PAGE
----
We are entering a market where interest rates are the lowest they have ever been. The question most people are contemplating is: What is the best mortgage rate for my situation?
You could keep things simple and go for the lowest rate, or you could consider these three things to help make a decision.
Investment vs Owner-Occupied
Whether you live in the property or not can impact on the mortgage rate.
Some banks already charge a small rate premium on investment property, while others are still slow to change. It could pay to lock in a longer-term rate before the rules change.
Banks are being told they will have to hold more capital against investment property, which means within the next two years all banks will likely charge more on mortgages for investment property. That is why fixing longer-term becomes increasingly attractive as mortgage rates bottom out.
Choosing a longer-term fixed rate can also be helpful to forward plan cashflow. By having your investment mortgage on a longer term, you'll be able to predict your surplus personal disposable income.
When it comes to owner occupied homes, fixing at a lower rate on a shorter term is a common choice. This gives borrowers more flexibility to make changes to repayments and make lump-sum payments without incurring fees. Short-term rates tend to be a lower cost if you can handle the risk of higher rates in the future.
Appetite for risk
Your appetite for risk reflects how prepared you need to be if things don't go as planned. The biggest risk for owner-occupied borrowers is loss of income, health related issues and mortgage rates increasing.
When it comes to mortgage rates, the external reference point is the Official Cash Rate (OCR) which is set by the Reserve Bank. The OCR gets a lot of commentary when it changes, and that includes a forecast of future changes.
The OCR will affect short-term mortgage rates. One-year and two-year fixed mortgage rates will typically drop before an OCR change, in anticipation of that change.
It would be unusual for the rates to fall after an OCR change, unless there is another expected change in the future. If interest rates are predicted to fall further than expected, then mortgage rates will adjust further downward.
Over an interest rate cycle, one-year to two-year fixed terms are typically the lowest cost options. If you don’t mind your repayments changing and take a longer-term view, then fixing for a shorter term is the simplest strategy. On the other hand, longer-term rates will give you peace of mind. What is right for you will depend on your situation.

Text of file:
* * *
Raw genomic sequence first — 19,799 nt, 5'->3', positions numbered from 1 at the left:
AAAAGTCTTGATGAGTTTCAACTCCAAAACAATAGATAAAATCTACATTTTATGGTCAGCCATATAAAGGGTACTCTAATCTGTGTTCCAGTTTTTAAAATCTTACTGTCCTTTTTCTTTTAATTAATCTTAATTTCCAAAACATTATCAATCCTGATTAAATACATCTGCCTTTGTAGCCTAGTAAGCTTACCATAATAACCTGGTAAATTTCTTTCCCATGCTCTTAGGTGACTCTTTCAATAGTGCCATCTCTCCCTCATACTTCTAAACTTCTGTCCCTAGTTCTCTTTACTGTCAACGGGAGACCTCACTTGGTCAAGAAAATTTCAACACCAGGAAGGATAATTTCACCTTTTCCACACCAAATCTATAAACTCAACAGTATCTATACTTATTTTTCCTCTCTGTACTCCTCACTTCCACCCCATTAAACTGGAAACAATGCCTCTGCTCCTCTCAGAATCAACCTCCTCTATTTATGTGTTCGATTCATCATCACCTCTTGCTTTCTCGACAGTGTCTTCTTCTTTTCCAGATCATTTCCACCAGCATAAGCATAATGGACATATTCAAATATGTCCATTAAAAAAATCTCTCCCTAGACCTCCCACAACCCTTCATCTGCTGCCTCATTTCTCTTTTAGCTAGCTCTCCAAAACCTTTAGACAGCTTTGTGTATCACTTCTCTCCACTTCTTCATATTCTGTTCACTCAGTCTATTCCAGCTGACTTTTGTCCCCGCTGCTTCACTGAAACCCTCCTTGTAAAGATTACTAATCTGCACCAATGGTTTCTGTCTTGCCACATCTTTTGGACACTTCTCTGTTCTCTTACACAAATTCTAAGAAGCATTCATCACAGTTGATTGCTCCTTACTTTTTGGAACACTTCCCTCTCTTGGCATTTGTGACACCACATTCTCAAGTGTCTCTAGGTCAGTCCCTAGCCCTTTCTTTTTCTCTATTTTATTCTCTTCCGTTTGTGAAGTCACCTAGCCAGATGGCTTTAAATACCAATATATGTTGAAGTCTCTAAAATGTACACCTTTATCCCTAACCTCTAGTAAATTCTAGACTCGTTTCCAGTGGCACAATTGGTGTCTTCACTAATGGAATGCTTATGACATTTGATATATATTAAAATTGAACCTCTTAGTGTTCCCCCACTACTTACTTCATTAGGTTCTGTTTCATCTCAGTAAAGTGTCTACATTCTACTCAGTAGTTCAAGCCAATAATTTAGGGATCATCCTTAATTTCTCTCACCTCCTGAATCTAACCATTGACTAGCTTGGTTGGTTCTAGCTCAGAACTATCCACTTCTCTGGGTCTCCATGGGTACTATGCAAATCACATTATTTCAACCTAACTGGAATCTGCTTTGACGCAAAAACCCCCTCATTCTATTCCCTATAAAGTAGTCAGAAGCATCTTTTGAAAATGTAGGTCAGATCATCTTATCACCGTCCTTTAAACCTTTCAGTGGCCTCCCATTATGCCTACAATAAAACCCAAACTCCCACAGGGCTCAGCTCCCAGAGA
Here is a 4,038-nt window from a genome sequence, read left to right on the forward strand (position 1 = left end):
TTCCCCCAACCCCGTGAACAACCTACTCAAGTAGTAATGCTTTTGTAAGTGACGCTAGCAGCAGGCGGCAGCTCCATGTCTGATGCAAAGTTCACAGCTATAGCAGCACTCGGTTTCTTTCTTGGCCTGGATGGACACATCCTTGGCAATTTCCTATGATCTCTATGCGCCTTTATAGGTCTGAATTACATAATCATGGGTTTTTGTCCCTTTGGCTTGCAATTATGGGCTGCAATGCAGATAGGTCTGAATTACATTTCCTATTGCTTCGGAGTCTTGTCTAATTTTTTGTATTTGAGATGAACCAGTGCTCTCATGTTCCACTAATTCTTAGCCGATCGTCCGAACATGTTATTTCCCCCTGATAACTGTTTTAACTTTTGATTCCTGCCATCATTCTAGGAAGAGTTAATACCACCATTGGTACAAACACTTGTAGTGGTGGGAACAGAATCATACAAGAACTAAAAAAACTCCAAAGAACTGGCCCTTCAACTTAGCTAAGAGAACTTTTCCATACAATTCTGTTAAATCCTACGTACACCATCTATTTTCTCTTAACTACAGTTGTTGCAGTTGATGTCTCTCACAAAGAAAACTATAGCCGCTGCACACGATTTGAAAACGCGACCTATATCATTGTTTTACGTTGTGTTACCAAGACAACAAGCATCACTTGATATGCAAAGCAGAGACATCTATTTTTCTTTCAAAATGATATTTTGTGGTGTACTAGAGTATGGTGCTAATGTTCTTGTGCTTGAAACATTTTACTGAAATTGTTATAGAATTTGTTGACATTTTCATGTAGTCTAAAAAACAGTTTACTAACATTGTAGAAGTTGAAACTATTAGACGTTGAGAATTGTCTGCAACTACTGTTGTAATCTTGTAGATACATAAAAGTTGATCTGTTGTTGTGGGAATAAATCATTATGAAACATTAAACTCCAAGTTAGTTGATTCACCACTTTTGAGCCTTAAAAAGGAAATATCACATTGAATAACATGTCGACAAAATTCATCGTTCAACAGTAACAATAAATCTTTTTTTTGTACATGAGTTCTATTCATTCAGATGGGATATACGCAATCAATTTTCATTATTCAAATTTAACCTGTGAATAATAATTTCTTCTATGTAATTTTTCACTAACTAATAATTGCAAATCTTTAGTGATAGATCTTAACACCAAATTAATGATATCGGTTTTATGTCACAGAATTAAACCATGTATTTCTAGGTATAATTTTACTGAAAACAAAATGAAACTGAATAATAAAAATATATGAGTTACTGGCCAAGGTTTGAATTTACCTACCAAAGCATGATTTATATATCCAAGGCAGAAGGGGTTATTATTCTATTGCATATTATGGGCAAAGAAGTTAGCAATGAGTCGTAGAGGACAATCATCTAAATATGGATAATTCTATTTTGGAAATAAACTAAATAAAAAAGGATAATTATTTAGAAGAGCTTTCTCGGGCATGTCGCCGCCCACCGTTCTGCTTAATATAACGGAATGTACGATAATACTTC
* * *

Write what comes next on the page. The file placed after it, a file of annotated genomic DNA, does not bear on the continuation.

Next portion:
If your income is on the rise, then a rate change is unlikely to worry you. If you are about to start a family, firming up your budget and knowing your costs over the next four to five years will be critical.
Moving from a corporate role into self-employment is a big shift. Similarly, starting a family and dropping to one income can be nerve-wracking. The same goes for downsizing your job as you head into retirement. These are all considerable changes that may require you to think about your mortgage.
There are also factors to consider about the property. Will you sell it in the next five years? Maybe you’re thinking of upgrading, downgrading or even changing location. If there’s a possibility that you might sell, then opting for a short-term rate makes sense.
If you’re taking a leap of faith into the unknown, then fixing longer-term gives you some certainty and that can be a good thing.
Everyone has different needs
Picking a mortgage rate isn’t a win/lose situation like gambling. When making the decision, it’s best to think about what your plans are and what you actually need. You are most likely going to have a mortgage for thirty years. Sometimes you will get on the right side of rate changes and sometimes you won’t. If you’re concerned about your affordability or rates increasing, then fix for longer. Otherwise, keep it short term and fix for two-years along with approximately 60 percent of our population.